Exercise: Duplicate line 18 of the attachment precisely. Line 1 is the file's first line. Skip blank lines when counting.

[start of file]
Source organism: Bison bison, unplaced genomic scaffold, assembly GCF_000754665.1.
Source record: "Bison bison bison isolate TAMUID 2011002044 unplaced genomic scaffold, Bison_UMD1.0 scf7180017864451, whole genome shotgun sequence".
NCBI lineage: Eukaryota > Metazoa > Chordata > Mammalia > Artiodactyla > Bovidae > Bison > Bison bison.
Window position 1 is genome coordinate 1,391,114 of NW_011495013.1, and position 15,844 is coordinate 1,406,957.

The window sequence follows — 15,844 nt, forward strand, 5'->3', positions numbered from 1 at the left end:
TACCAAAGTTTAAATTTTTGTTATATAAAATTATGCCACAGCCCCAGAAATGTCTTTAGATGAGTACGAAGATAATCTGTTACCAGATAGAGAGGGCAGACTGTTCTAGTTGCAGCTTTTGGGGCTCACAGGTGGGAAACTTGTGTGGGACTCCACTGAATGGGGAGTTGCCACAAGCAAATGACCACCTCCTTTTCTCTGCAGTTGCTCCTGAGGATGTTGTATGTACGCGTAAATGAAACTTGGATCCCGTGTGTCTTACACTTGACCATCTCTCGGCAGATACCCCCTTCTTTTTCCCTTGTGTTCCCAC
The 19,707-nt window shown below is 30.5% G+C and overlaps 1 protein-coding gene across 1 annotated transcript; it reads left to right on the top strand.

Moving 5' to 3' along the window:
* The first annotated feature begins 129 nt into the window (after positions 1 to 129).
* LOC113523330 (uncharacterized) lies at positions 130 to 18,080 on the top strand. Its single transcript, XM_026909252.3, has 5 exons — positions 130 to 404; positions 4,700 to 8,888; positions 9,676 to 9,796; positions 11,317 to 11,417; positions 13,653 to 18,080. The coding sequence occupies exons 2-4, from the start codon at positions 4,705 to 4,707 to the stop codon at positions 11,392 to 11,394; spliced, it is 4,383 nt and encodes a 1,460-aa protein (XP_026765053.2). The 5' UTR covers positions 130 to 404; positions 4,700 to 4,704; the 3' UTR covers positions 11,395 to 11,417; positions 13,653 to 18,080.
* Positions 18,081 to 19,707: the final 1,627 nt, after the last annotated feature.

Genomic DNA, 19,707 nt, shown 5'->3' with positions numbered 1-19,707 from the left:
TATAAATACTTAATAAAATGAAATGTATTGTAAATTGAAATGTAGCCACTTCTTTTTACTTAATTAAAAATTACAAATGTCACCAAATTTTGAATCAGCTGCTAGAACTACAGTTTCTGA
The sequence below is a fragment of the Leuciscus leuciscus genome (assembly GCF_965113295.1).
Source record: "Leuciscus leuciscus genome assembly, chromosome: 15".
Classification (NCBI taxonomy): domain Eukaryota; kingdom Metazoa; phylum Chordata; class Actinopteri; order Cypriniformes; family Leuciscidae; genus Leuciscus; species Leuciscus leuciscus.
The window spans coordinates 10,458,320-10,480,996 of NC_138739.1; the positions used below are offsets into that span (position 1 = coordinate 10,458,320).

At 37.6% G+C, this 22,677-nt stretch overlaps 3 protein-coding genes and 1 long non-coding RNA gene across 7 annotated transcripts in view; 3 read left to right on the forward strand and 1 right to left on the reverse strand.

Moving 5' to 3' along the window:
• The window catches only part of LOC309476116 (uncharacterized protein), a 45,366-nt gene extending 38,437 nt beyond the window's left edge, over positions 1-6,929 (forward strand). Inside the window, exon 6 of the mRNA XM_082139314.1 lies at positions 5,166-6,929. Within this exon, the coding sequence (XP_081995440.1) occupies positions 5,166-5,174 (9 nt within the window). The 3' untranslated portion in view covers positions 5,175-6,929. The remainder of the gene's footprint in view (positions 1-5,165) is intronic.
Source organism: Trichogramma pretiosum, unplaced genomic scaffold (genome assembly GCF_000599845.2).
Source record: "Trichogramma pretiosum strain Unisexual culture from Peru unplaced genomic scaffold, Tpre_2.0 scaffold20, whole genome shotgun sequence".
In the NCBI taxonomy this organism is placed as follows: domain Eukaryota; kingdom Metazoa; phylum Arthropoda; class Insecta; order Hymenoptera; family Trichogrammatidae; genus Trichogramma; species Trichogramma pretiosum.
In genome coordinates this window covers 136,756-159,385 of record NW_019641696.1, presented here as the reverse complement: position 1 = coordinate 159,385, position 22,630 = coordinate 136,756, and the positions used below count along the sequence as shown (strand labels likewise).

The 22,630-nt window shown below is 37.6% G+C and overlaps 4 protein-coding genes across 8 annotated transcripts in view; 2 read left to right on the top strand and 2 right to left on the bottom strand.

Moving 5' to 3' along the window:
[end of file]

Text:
At 37.6% G+C, this 22,677-nt stretch overlaps 3 protein-coding genes and 1 long non-coding RNA gene across 7 annotated transcripts in view; 3 read left to right on the forward strand and 1 right to left on the reverse strand.